Freedome is a flexible and easy-to-use VPN from the Helsinki-based security vendor F-Secure.
The service mostly focuses on the privacy fundamentals. It offers a decent set of 27 locations across 20+ countries, with native desktop and mobile apps, giving you access to (some) geo-blocked content and with no bandwidth limits to hold you back.
The only significant bonus feature is tracker-blocking, although F-Secure does its best to persuade you otherwise, highlighting extras like an "interactive visual map" to show you the trackers it's blocked. This looks pretty and can sometimes be useful, but realistically, you wouldn't miss it if it wasn't there.
- Want to try F-Secure Freedome VPN? Check out the website here
The licensing system is more interesting. Instead of restricting you to a fixed number of connections, and sometimes not even making it clear what that number is, Freedome builds device support into the cost of its plans. A baseline 3-device, 1-year plan is a reasonable £3.33 ($4, AU$5.40) per month, 5-device coverage costs £4.17 ($5.10, AU$6.80), or a 7-device licence is £4.83 ($5.90, AU$7.90). (All prices are monthly equivalents and require paying a full year up-front).
The 5-day trial is another service highlight – just install and go, no registration or payment details required – and even once you've signed up, you're protected by a 30-day money-back guarantee.
This starts right at the top of the page, with simple statements of policy: "We do not share nor sell any of your traffic"; "We do not read your traffic"; "We do not know what traffic is yours."
The page details some logging, including records of "the device ID and the public IP address from where the VPN client connects to our service", the duration of a session and the amount of bandwidth used. But it also explains the purpose of this (to protect against fraudulent use), how long the logs are kept (90 days), and points out that there's no way to identify what you did once you'd connected to the server.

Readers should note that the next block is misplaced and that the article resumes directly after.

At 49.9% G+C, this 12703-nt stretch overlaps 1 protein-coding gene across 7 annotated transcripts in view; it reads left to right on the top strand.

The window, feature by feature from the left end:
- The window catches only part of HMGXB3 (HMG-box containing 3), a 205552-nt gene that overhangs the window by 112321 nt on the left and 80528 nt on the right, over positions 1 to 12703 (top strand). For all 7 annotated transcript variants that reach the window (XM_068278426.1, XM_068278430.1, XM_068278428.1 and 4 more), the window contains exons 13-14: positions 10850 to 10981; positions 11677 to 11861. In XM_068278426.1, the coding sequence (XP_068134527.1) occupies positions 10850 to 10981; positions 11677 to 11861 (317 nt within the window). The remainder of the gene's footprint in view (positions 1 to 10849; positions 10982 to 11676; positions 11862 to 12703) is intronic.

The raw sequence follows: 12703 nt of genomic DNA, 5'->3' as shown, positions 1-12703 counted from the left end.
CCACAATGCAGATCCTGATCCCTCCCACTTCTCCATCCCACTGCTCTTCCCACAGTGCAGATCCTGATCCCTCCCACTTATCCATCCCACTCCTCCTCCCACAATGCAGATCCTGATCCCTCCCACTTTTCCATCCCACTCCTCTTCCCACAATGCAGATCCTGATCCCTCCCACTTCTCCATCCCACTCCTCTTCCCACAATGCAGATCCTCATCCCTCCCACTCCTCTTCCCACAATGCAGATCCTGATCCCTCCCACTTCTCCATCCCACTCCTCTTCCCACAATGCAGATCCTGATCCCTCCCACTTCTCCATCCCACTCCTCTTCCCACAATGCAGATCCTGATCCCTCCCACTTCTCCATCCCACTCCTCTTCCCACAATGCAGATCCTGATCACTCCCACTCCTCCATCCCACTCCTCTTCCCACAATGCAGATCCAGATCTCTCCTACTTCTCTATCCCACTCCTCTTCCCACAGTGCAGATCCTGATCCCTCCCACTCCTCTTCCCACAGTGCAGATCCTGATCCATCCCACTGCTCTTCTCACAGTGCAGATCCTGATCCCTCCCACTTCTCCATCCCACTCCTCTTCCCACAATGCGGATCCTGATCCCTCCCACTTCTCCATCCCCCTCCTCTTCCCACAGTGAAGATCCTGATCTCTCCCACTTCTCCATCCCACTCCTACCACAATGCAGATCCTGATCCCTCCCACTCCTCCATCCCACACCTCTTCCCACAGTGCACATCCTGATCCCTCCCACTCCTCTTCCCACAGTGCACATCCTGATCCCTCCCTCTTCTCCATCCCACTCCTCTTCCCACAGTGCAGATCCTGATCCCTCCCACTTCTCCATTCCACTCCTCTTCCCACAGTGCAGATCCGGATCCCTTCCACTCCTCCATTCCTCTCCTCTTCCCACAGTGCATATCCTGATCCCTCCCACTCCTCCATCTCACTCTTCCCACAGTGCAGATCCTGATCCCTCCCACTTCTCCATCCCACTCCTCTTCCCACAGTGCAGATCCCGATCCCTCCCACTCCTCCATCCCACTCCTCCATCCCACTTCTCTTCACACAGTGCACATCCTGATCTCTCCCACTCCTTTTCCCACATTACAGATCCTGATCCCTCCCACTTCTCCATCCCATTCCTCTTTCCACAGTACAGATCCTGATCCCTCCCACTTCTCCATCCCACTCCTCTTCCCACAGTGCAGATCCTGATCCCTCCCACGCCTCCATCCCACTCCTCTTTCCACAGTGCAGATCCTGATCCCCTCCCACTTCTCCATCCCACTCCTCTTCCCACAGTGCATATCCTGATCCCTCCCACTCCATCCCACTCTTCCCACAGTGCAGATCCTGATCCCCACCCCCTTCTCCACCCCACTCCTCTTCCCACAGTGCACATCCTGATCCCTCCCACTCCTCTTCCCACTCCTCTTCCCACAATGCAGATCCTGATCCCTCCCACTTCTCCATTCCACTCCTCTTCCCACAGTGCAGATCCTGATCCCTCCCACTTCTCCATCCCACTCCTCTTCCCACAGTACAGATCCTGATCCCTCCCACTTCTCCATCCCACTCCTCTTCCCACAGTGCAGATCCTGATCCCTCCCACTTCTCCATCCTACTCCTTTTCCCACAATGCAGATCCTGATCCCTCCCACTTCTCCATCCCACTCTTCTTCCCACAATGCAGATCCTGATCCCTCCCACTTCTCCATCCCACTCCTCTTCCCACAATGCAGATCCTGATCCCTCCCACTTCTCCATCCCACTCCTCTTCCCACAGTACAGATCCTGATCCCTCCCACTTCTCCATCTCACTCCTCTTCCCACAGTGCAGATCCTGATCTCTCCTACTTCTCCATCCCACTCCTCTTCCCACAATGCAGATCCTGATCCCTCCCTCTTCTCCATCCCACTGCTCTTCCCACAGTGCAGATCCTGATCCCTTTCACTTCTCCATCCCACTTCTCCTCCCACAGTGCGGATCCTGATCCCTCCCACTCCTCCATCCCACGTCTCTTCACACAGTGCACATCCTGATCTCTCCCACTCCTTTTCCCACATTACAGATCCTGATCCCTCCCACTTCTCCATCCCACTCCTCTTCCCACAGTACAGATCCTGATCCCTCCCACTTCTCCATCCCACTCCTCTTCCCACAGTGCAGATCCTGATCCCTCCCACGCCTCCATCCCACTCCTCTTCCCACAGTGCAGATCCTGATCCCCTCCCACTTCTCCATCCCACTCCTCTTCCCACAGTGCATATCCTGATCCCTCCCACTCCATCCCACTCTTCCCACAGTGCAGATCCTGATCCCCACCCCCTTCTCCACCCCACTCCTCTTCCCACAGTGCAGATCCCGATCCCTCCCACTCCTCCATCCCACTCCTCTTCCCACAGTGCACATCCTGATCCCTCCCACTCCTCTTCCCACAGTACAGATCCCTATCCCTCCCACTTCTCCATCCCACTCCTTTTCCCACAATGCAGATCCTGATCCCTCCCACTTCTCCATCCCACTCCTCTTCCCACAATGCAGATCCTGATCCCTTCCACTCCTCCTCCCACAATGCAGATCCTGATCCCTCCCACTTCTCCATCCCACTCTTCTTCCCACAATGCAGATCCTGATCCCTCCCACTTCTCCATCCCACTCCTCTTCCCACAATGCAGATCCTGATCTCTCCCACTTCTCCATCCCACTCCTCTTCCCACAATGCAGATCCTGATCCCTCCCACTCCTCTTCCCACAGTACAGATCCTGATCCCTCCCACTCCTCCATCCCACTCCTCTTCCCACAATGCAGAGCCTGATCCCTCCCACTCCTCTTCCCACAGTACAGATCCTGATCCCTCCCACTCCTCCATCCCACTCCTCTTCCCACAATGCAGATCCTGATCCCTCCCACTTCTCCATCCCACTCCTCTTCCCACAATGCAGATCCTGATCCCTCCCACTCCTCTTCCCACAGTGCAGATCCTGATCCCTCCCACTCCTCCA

Put it all together and F-Secure seems to be making a real effort to ensure its customers understand any privacy issues, and other companies could learn a lot from its approach.
Getting started with Freedome was supremely easy. Download, run the client, accept the terms of service, click the massive button, and we were connected in seconds. There's no need for registration or credit card details and no apparent bandwidth restrictions – the entire service is free to use for the five-day trial.
Freedome's Windows client is bulkier than most others thanks to a button-packed sidebar, but the core of the program is very familiar. A main console displays your connection status and a few stats (bandwidth used, sites and tracking attempts blocked), and you're able to choose your preferred location and connect with a click.
We had no issues with any of this, and in our tests*, the first connections we made to a local UK server were reassuringly speedy, consistently over 30Mbps and only 10-15% below our regular rates.
Switching to a California server saw everything change. 4Mbps – really? Trying out some east coast servers eventually got us speeds of 20-25Mbps, but even this peak performance was well below our 35Mbps no-VPN rate.
Our overall experience wasn't bad, and we were able to stream media, download files and browse in general at acceptable speeds – but expect to spend more time trying out different servers than you might do elsewhere.
Freedome is a hassle-free VPN which could be a good basic choice if you've 6 or 7 devices to protect. Just keep in mind that some servers are very slow, and you may have to experiment to find one that works for you.
*Our testing included evaluating general performance (browsing, streaming video). We also used speedtest.net to measure latency, upload and download speeds, and then tested immediately again with the VPN turned off, to check for any difference (over several rounds of testing). We then compared these results to other VPN services we've reviewed. Of course, do note that VPN performance is difficult to measure as there are so many variables.